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College Football Yo-Yo Effect
by Scott Spreitzer - 10/11/2007
October is the month of college football action thatâ€™s most susceptible
to the â€œyo-yoâ€쳌 effect.
By that, I mean that teams will often alternate peak and valley
performances in dramatic fashion. Theyâ€™ll look like national contenders
one week, then theyâ€™ll be turnover-prone and flat right afterward. We
saw a little bit of that on the last Saturday of September. Youâ€™re going
to see a lot of it in October.
Why is that?
Teams tend to be fairly consistent in the first and last months of the
season. In September, teams that have the pieces in place will string
together strong performances. This is helped by home-heavy friendly
schedules that magnify a teamâ€™s strengths and hide its weaknesses.
Conversely, bad teams can take a long time to get things figured out.
They may be breaking in a new offense after a coaching change. They may
have to go through two bad quarterbacks to find a backup who can move
the ball. They may be one of those programs that have to play mostly on
the road to earn money for their whole athletic departments. September
is a month of streaks.
November isnâ€™t quite the same. But, itâ€™s a month where you can usually
figure out where the high and low spots are going to be. Bad teams are
resigned to their fate, but they will still get up for a hated rival.
Good teams start to focus on the prize and grind out victories to stay
in the conference or BCS races. Bad teams will mostly be badâ€¦and good
teams will mostly be good in the final third of the season.
October can get crazy! Teams that started hot finally run into real
competition, and they become very erratic. Losers who find that
quarterback threat buried on the depth chart suddenly start playing 7-10
points better than their power ratings. And, youâ€™ve got the natural
tendency for emotions to wreak havoc. Elite programs just canâ€™t maintain
their intensity for 12 straight games. October is when they lose their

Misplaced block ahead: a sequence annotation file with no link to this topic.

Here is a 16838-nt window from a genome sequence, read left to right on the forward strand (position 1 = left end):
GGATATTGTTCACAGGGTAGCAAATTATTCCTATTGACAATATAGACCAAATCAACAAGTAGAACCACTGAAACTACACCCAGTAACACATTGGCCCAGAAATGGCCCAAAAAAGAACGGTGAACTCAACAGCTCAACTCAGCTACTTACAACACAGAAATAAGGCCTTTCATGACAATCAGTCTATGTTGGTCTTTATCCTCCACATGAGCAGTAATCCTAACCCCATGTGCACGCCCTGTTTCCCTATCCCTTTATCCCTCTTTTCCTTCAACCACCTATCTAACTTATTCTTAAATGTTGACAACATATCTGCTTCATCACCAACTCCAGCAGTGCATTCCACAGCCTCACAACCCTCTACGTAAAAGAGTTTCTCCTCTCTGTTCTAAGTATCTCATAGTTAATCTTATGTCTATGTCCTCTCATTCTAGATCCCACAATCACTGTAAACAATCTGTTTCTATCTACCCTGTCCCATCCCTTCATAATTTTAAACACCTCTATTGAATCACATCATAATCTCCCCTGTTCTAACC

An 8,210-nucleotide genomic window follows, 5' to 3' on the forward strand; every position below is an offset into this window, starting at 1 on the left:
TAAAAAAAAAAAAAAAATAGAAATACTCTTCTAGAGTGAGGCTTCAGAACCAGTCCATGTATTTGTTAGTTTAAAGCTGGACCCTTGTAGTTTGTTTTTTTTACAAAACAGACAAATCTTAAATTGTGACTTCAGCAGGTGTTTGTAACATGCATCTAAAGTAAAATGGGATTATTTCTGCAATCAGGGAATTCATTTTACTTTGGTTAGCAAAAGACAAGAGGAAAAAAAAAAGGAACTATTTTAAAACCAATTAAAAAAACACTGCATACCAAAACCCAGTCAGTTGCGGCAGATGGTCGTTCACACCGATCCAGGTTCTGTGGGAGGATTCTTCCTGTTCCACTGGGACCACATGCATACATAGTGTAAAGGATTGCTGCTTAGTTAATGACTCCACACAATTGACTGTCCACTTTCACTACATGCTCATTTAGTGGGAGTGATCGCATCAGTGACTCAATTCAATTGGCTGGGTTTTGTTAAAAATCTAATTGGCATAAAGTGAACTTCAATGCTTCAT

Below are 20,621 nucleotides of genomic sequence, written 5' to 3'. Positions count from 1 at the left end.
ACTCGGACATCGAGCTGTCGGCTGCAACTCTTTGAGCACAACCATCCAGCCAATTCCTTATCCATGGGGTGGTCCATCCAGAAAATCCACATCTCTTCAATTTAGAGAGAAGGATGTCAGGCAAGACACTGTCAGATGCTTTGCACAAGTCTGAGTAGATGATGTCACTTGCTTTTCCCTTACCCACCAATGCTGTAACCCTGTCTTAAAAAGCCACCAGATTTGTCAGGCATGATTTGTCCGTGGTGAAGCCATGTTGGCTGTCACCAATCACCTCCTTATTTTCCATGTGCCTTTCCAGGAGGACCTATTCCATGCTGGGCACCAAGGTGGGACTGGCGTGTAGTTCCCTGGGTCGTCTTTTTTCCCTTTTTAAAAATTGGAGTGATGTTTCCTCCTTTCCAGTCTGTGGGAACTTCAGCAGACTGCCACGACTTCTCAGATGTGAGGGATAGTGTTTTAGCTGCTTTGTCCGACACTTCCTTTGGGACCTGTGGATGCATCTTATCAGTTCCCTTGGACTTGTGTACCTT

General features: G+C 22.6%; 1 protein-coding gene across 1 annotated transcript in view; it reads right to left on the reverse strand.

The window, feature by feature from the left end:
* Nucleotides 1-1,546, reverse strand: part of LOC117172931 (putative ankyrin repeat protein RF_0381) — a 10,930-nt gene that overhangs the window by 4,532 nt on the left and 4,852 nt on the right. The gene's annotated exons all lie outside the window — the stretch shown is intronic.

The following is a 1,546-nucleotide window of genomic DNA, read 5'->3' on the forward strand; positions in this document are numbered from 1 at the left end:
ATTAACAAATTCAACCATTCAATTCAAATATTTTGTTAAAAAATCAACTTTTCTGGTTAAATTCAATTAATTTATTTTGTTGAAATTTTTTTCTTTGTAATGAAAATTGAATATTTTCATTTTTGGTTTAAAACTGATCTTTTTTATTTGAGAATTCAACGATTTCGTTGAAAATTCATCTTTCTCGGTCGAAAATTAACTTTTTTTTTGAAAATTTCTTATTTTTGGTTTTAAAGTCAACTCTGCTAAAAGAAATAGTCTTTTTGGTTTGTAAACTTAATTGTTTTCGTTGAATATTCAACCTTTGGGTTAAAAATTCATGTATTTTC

focus a couple of times. The worst programs refuse to throw in the towel
this early, and theyâ€™ll bring some peak efforts when the public least
As handicappers, weâ€™ve got to be looking for this stuff now! Donâ€™t be
part of the general public that scratches its heads when reading the
Sunday morning newspaper wondering why there are so many crazy scores.
If you do a good job, youâ€™ll find your selections beating the Las Vegas
pointspreads by very large margins because youâ€™re zigging when the public is zagging.
Here are some tips:
*Look at the top 15 teams in the current wire service poll, and try to
find which October game is most likely to feature their flattest effort.
Itâ€™s not that hard to notice a game or two each will really get up for.
Look for a lookahead or letdown spot surrounding that big game,
preferably one that occurs on the road at a dangerous site. Youâ€™ll want
to go against the elite teams in those ugly schedule spots.
*Pay special attention to any team that failed to cover its first three
or four board games, but now theyâ€™ve started covering. These teams often
made a key personnel change that led to better productivity. Or, they
got over a brutal schedule and were able to rest up. These are the teams
youâ€™ll want to take in October. They probably wonâ€™t sweep the month
because the yo-yo effect hits everybody. But, they will offer great
value more often than not.
*Look to go against any non top 15 team that just scored a huge upset the week
before. The yo-yo effect hits them the hardest. They got sky high for
the marquee matchupâ€¦and they just wonâ€™t have anything left in the tank
the next week.
*Pay attention to travel sequences. Donâ€™t ask a team to play two good
road games in a row. Donâ€™t ask a team to play two bad home games in a
row. The October yo-yo effect is often connected to something this
simple. Kids donâ€™t want to get embarrassed at home two weeks in a row.
Kids arenâ€™t disciplined enough to travel well two weeks in a row.
Each of these factors is important. History suggests youâ€™ll find a few
games a week where they do line up in the same game in a way that will
just crush the line. Youâ€™ll have an improving team that took awhile to
get going hosting a flat visitor playing its second straight road game.
Youâ€™ll have a home team coming off a home loss thatâ€™s lying in wait to
catch somebody who just upset a national power, or to nail a national
power thatâ€™s looking ahead to a showdown game the next week. These
combinations can be pure gold!
Start digging through the schedules and stats now so you can find these